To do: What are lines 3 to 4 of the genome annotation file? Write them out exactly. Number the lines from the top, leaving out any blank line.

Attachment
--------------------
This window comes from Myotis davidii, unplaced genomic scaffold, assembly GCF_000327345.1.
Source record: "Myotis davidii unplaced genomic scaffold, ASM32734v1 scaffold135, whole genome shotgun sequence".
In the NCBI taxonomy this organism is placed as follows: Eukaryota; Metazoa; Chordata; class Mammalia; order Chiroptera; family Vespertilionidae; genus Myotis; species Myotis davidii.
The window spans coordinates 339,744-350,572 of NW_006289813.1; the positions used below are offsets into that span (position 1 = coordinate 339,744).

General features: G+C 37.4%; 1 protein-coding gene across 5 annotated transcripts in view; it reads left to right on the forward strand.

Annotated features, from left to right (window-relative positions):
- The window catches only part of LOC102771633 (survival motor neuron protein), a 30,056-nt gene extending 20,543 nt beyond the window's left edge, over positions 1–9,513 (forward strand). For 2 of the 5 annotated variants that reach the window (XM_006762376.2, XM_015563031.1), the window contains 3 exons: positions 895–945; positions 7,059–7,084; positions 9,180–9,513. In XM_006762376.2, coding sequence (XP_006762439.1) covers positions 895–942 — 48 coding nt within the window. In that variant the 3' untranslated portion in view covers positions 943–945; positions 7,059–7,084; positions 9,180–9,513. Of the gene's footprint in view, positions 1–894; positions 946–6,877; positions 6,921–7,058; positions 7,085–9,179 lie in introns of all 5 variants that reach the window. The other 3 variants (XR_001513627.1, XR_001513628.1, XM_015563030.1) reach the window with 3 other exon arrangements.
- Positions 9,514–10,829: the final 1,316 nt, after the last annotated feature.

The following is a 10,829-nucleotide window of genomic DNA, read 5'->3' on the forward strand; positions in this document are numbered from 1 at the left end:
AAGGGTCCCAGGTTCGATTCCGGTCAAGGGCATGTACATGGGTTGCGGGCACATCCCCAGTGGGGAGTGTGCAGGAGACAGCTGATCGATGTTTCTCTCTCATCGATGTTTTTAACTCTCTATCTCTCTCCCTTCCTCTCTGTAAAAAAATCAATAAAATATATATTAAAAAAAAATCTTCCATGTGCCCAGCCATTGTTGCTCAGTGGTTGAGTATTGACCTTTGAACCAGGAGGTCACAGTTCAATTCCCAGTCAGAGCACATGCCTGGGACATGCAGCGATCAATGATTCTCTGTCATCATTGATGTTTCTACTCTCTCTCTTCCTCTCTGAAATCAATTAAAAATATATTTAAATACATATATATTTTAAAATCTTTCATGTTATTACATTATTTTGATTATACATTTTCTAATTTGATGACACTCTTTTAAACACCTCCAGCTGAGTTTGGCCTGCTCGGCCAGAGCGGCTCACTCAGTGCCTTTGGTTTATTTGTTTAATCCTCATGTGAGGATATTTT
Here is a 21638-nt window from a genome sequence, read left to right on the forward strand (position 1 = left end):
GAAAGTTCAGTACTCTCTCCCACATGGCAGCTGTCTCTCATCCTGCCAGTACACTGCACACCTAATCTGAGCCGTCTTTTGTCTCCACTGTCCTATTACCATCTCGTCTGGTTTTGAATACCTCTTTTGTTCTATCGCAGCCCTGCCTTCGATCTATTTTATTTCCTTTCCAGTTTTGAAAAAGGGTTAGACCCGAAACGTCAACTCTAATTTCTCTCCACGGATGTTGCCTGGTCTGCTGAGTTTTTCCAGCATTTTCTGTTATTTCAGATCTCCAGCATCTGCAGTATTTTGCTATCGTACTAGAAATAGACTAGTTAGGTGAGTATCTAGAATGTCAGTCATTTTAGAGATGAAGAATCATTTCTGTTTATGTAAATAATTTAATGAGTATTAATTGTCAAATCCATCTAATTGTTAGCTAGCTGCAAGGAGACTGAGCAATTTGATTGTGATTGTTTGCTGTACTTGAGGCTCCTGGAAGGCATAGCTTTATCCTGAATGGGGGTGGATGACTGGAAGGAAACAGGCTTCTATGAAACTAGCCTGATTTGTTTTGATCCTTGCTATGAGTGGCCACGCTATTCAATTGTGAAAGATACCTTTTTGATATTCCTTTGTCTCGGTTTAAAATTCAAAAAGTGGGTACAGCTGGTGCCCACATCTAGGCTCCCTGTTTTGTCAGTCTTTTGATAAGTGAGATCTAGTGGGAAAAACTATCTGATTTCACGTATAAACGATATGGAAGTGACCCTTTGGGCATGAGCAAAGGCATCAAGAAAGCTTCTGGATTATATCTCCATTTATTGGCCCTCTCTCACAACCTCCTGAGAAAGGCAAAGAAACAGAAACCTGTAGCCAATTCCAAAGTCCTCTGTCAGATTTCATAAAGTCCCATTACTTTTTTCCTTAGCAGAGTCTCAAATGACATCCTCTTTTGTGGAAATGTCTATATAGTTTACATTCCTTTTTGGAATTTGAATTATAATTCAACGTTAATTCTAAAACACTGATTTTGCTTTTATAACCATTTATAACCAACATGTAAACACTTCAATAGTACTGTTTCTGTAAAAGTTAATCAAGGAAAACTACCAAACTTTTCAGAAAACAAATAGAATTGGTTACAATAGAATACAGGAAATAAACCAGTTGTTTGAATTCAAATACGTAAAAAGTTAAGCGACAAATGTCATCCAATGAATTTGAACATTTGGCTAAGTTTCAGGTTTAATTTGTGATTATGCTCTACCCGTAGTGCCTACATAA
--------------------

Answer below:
In the NCBI taxonomy this organism is placed as follows: Eukaryota; Metazoa; Chordata; class Mammalia; order Chiroptera; family Vespertilionidae; genus Myotis; species Myotis davidii.
The window spans coordinates 339,744-350,572 of NW_006289813.1; the positions used below are offsets into that span (position 1 = coordinate 339,744).